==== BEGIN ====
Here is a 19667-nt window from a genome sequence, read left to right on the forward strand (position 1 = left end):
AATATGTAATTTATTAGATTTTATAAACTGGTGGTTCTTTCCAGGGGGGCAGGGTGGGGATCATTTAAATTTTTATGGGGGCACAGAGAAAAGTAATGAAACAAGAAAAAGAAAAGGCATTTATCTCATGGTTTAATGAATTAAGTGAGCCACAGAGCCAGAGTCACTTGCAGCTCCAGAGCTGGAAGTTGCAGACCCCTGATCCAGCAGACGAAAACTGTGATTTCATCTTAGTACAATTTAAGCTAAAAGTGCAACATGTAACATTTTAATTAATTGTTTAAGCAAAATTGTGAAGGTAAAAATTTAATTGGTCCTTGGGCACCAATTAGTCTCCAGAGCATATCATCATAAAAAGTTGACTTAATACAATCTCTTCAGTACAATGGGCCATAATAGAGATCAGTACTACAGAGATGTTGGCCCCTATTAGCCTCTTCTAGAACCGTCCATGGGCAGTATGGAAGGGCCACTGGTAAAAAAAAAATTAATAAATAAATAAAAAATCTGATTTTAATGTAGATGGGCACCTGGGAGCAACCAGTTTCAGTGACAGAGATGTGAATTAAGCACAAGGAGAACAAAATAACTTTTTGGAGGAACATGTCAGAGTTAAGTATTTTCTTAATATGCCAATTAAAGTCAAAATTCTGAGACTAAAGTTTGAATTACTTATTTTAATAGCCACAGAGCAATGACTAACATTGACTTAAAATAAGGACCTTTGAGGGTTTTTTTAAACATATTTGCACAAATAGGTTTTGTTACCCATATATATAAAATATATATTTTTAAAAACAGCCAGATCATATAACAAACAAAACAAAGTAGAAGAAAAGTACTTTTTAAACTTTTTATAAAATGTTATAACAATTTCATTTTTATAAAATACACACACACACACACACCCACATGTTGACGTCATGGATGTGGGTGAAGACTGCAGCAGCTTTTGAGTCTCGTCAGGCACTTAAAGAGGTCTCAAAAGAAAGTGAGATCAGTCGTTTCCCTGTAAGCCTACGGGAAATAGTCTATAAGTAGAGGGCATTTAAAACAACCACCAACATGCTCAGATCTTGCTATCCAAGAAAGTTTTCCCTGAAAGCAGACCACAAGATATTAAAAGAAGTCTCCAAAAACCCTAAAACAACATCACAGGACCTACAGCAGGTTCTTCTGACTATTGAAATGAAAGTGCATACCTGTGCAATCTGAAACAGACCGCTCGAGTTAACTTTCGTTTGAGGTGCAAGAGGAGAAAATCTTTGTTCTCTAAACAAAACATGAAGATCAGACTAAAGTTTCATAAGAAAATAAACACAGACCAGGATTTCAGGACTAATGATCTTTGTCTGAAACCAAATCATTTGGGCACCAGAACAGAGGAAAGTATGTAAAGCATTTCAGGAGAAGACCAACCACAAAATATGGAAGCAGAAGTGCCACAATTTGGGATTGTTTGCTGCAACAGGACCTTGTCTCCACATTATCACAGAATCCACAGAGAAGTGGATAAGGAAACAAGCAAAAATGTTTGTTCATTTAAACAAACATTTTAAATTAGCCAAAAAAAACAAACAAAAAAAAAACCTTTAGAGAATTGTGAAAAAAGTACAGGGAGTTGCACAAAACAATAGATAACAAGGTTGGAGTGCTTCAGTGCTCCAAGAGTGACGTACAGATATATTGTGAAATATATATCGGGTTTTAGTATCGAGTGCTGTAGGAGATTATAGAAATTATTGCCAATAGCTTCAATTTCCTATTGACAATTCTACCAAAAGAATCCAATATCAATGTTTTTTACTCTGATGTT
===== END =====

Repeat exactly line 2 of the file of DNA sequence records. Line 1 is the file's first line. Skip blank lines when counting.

AATATGTAATTTATTAGATTTTATAAACTGGTGGTTCTTTCCAGGGGGGCAGGGTGGGGATCATTTAAATTTTTATGGGGGCACAGAGAAAAGTAATGAAACAAGAAAAAGAAAAGGCATTTATCTCATGGTTTAATGAATTAAGTGAGCCACAGAGCCAGAGTCACTTGCAGCTCCAGAGCTGGAAGTTGCAGACCCCTGATCCAGCAGACGAAAACTGTGATTTCATCTTAGTACAATTTAAGCTAAAAGTGCAACATGTAACATTTTAATTAATTGTTTAAGCAAAATTGTGAAGGTAAAAATTTAATTGGTCCTTGGGCACCAATTAGTCTCCAGAGCATATCATCATAAAAAGTTGACTTAATACAATCTCTTCAGTACAATGGGCCATAATAGAGATCAGTACTACAGAGATGTTGGCCCCTATTAGCCTCTTCTAGAACCGTCCATGGGCAGTATGGAAGGGCCACTGGTAAAAAAAAAATTAATAAATAAATAAAAAATCTGATTTTAATGTAGATGGGCACCTGGGAGCAACCAGTTTCAGTGACAGAGATGTGAATTAAGCACAAGGAGAACAAAATAACTTTTTGGAGGAACATGTCAGAGTTAAGTATTTTCTTAATATGCCAATTAAAGTCAAAATTCTGAGACTAAAGTTTGAATTACTTATTTTAATAGCCACAGAGCAATGACTAACATTGACTTAAAATAAGGACCTTTGAGGGTTTTTTTAAACATATTTGCACAAATAGGTTTTGTTACCCATATATATAAAATATATATTTTTAAAAACAGCCAGATCATATAACAAACAAAACAAAGTAGAAGAAAAGTACTTTTTAAACTTTTTATAAAATGTTATAACAATTTCATTTTTATAAAATACACACACACACACACACCCACATGTTGACGTCATGGATGTGGGTGAAGACTGCAGCAGCTTTTGAGTCTCGTCAGGCACTTAAAGAGGTCTCAAAAGAAAGTGAGATCAGTCGTTTCCCTGTAAGCCTACGGGAAATAGTCTATAAGTAGAGGGCATTTAAAACAACCACCAACATGCTCAGATCTTGCTATCCAAGAAAGTTTTCCCTGAAAGCAGACCACAAGATATTAAAAGAAGTCTCCAAAAACCCTAAAACAACATCACAGGACCTACAGCAGGTTCTTCTGACTATTGAAATGAAAGTGCATACCTGTGCAATCTGAAACAGACCGCTCGAGTTAACTTTCGTTTGAGGTGCAAGAGGAGAAAATCTTTGTTCTCTAAACAAAACATGAAGATCAGACTAAAGTTTCATAAGAAAATAAACACAGACCAGGATTTCAGGACTAATGATCTTTGTCTGAAACCAAATCATTTGGGCACCAGAACAGAGGAAAGTATGTAAAGCATTTCAGGAGAAGACCAACCACAAAATATGGAAGCAGAAGTGCCACAATTTGGGATTGTTTGCTGCAACAGGACCTTGTCTCCACATTATCACAGAATCCACAGAGAAGTGGATAAGGAAACAAGCAAAAATGTTTGTTCATTTAAACAAACATTTTAAATTAGCCAAAAAAAACAAACAAAAAAAAAACCTTTAGAGAATTGTGAAAAAAGTACAGGGAGTTGCACAAAACAATAGATAACAAGGTTGGAGTGCTTCAGTGCTCCAAGAGTGACGTACAGATATATTGTGAAATATATATCGGGTTTTAGTATCGAGTGCTGTAGGAGATTATAGAAATTATTGCCAATAGCTTCAATTTCCTATTGACAATTCTACCAAAAGAATCCAATATCAATGTTTTTTACTCTGATGTT